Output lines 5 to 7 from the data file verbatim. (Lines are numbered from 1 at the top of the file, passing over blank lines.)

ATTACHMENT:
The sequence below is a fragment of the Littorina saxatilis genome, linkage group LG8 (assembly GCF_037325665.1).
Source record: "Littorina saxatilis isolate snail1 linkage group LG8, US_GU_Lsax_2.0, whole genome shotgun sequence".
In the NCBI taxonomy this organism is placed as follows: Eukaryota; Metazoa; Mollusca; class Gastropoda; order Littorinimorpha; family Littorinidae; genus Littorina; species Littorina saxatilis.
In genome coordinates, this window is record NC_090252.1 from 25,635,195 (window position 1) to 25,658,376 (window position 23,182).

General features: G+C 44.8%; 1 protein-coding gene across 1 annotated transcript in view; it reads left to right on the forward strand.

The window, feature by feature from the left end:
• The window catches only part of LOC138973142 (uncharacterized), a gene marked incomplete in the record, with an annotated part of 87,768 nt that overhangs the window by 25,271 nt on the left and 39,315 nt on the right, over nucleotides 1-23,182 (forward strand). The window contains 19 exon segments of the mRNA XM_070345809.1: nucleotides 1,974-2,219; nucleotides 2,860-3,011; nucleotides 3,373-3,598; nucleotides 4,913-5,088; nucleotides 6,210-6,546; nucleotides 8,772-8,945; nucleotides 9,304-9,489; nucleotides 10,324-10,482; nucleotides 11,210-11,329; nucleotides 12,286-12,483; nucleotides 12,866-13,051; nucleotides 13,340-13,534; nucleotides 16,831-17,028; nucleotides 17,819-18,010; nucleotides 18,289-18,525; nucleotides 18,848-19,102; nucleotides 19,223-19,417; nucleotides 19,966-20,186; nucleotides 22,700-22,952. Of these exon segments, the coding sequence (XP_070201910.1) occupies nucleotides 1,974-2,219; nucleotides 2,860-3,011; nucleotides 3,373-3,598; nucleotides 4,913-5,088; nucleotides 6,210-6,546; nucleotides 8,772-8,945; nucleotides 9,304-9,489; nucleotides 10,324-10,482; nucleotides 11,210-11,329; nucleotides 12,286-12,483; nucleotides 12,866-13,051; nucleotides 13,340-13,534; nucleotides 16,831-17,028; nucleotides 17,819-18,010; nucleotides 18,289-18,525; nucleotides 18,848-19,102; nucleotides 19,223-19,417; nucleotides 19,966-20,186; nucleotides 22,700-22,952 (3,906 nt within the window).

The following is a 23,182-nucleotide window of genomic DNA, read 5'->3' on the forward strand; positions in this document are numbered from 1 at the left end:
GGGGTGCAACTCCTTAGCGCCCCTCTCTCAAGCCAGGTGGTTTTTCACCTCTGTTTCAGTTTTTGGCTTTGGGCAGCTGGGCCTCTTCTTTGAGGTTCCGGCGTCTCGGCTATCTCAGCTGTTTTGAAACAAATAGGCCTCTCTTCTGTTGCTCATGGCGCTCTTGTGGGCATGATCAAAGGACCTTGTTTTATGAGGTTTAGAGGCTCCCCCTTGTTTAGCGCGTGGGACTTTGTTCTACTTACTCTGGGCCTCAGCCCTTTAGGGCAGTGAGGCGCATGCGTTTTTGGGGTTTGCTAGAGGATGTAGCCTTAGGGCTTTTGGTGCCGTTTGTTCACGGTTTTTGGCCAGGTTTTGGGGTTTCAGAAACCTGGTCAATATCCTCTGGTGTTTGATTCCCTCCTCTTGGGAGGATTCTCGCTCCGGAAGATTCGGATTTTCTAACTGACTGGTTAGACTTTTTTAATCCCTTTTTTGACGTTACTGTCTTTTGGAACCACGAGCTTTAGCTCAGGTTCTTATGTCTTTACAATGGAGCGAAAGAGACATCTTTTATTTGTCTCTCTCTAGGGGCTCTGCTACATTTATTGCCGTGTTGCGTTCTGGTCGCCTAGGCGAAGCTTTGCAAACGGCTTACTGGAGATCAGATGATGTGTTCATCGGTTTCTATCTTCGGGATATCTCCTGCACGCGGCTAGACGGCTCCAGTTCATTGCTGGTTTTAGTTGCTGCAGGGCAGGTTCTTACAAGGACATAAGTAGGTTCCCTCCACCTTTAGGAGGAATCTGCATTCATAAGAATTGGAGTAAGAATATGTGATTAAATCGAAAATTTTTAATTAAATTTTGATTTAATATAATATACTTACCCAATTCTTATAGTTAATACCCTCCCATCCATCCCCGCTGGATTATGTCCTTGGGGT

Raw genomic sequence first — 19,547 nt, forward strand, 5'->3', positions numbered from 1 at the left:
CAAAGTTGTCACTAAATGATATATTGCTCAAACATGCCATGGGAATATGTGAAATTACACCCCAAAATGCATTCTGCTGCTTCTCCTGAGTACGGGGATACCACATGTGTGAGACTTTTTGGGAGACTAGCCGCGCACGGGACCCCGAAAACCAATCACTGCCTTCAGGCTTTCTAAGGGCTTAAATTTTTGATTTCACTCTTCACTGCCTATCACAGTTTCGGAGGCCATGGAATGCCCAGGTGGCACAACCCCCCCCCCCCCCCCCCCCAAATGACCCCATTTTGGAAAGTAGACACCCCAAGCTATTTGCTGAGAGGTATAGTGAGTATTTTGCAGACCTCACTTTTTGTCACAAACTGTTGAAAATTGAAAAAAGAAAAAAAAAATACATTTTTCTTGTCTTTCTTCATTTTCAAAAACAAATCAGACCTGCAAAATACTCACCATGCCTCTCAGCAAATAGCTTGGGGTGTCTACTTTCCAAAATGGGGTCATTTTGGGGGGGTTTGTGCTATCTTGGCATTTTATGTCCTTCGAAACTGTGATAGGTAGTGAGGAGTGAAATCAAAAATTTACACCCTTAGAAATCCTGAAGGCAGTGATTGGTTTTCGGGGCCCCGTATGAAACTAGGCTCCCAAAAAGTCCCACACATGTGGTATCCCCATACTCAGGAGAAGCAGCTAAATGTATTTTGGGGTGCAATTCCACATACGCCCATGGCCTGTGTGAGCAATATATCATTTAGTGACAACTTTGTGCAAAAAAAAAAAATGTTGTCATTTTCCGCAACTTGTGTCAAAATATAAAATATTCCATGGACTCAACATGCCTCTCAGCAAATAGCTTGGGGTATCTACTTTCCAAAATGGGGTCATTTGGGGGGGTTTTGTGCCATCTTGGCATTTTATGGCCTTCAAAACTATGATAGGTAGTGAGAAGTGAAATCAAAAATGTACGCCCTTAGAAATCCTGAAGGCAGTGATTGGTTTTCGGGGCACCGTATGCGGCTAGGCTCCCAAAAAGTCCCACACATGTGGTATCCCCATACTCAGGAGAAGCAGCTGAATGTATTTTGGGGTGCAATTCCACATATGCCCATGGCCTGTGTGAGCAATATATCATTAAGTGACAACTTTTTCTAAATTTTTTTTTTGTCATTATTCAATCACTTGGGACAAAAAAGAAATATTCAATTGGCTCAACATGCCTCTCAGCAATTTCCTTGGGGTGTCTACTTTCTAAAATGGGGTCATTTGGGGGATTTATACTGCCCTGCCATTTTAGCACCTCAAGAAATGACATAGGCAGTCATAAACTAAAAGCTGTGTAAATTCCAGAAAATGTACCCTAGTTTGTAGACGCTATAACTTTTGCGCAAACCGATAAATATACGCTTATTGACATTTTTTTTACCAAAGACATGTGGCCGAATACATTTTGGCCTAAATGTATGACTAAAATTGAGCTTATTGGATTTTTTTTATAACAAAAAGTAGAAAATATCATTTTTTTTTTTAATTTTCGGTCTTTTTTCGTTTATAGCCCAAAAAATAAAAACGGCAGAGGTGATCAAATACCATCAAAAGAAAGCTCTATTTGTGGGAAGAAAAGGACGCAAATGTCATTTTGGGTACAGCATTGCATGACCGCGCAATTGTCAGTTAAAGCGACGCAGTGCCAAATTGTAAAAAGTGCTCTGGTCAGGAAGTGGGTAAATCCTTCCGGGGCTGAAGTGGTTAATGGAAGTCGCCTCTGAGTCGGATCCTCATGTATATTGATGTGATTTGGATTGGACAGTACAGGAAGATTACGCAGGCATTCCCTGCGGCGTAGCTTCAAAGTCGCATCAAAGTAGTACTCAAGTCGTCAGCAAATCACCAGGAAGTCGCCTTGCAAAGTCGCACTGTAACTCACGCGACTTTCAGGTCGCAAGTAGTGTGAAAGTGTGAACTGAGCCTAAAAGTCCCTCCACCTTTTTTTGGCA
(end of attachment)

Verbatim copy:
General features: G+C 44.8%; 1 protein-coding gene across 1 annotated transcript in view; it reads left to right on the forward strand.

The window, feature by feature from the left end:
• The window catches only part of LOC138973142 (uncharacterized), a gene marked incomplete in the record, with an annotated part of 87,768 nt that overhangs the window by 25,271 nt on the left and 39,315 nt on the right, over nucleotides 1-23,182 (forward strand). The window contains 19 exon segments of the mRNA XM_070345809.1: nucleotides 1,974-2,219; nucleotides 2,860-3,011; nucleotides 3,373-3,598; nucleotides 4,913-5,088; nucleotides 6,210-6,546; nucleotides 8,772-8,945; nucleotides 9,304-9,489; nucleotides 10,324-10,482; nucleotides 11,210-11,329; nucleotides 12,286-12,483; nucleotides 12,866-13,051; nucleotides 13,340-13,534; nucleotides 16,831-17,028; nucleotides 17,819-18,010; nucleotides 18,289-18,525; nucleotides 18,848-19,102; nucleotides 19,223-19,417; nucleotides 19,966-20,186; nucleotides 22,700-22,952. Of these exon segments, the coding sequence (XP_070201910.1) occupies nucleotides 1,974-2,219; nucleotides 2,860-3,011; nucleotides 3,373-3,598; nucleotides 4,913-5,088; nucleotides 6,210-6,546; nucleotides 8,772-8,945; nucleotides 9,304-9,489; nucleotides 10,324-10,482; nucleotides 11,210-11,329; nucleotides 12,286-12,483; nucleotides 12,866-13,051; nucleotides 13,340-13,534; nucleotides 16,831-17,028; nucleotides 17,819-18,010; nucleotides 18,289-18,525; nucleotides 18,848-19,102; nucleotides 19,223-19,417; nucleotides 19,966-20,186; nucleotides 22,700-22,952 (3,906 nt within the window).